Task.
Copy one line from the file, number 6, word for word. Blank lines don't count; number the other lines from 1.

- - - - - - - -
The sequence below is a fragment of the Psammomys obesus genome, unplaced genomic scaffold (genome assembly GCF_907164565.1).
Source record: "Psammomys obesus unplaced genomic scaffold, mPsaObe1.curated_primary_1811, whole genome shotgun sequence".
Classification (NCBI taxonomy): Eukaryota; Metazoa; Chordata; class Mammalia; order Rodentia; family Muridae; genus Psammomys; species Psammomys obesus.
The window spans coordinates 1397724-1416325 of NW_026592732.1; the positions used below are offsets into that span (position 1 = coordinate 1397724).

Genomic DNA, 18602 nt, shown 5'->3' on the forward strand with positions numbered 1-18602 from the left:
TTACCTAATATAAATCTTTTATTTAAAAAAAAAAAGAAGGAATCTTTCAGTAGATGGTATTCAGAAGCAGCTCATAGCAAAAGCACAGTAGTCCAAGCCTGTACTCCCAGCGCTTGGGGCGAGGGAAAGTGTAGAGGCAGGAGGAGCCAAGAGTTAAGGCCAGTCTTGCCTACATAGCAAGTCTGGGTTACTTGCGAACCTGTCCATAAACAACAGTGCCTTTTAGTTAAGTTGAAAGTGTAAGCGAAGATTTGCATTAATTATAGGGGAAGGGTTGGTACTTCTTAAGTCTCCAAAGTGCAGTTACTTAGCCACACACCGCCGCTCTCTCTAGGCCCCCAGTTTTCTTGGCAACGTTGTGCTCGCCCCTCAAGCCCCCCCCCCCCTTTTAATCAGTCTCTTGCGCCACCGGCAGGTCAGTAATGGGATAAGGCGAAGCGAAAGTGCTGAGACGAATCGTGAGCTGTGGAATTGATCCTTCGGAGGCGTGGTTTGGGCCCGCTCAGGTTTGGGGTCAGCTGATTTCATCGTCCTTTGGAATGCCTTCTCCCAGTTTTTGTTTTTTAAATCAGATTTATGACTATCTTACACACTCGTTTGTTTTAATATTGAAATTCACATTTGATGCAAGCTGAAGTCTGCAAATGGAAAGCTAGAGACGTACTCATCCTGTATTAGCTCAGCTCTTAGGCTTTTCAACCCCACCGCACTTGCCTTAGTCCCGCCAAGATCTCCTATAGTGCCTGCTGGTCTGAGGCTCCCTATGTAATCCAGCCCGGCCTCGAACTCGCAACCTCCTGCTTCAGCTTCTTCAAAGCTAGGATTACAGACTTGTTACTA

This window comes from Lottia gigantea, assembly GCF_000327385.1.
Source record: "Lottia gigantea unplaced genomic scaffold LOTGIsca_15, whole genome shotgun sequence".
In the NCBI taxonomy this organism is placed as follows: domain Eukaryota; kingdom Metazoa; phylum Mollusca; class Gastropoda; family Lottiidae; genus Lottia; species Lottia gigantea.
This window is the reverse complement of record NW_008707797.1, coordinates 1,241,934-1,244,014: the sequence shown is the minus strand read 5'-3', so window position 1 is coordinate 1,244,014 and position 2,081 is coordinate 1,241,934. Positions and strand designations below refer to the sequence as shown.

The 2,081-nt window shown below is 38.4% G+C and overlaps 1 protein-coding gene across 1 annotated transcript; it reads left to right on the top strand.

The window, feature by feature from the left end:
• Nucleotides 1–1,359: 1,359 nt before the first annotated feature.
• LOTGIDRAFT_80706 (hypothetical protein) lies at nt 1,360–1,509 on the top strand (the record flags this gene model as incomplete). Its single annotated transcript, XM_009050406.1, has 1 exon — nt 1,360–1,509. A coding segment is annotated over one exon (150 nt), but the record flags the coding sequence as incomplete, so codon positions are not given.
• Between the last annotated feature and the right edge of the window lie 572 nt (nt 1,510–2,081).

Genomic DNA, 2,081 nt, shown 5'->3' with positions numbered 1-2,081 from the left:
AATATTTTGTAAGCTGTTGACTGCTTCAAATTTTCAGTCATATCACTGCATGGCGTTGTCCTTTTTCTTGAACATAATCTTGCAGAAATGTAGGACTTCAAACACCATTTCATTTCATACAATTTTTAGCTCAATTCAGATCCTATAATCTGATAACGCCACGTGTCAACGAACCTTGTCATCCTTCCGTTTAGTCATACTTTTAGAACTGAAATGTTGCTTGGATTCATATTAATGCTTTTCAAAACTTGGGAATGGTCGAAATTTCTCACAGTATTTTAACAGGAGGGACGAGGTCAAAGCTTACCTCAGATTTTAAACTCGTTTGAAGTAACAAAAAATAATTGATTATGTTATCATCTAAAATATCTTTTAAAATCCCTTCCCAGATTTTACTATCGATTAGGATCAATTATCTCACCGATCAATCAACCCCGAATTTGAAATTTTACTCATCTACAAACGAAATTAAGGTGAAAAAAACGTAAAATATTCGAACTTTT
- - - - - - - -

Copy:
TTACCTAATATAAATCTTTTATTTAAAAAAAAAAAGAAGGAATCTTTCAGTAGATGGTATTCAGAAGCAGCTCATAGCAAAAGCACAGTAGTCCAAGCCTGTACTCCCAGCGCTTGGGGCGAGGGAAAGTGTAGAGGCAGGAGGAGCCAAGAGTTAAGGCCAGTCTTGCCTACATAGCAAGTCTGGGTTACTTGCGAACCTGTCCATAAACAACAGTGCCTTTTAGTTAAGTTGAAAGTGTAAGCGAAGATTTGCATTAATTATAGGGGAAGGGTTGGTACTTCTTAAGTCTCCAAAGTGCAGTTACTTAGCCACACACCGCCGCTCTCTCTAGGCCCCCAGTTTTCTTGGCAACGTTGTGCTCGCCCCTCAAGCCCCCCCCCCCCTTTTAATCAGTCTCTTGCGCCACCGGCAGGTCAGTAATGGGATAAGGCGAAGCGAAAGTGCTGAGACGAATCGTGAGCTGTGGAATTGATCCTTCGGAGGCGTGGTTTGGGCCCGCTCAGGTTTGGGGTCAGCTGATTTCATCGTCCTTTGGAATGCCTTCTCCCAGTTTTTGTTTTTTAAATCAGATTTATGACTATCTTACACACTCGTTTGTTTTAATATTGAAATTCACATTTGATGCAAGCTGAAGTCTGCAAATGGAAAGCTAGAGACGTACTCATCCTGTATTAGCTCAGCTCTTAGGCTTTTCAACCCCACCGCACTTGCCTTAGTCCCGCCAAGATCTCCTATAGTGCCTGCTGGTCTGAGGCTCCCTATGTAATCCAGCCCGGCCTCGAACTCGCAACCTCCTGCTTCAGCTTCTTCAAAGCTAGGATTACAGACTTGTTACTA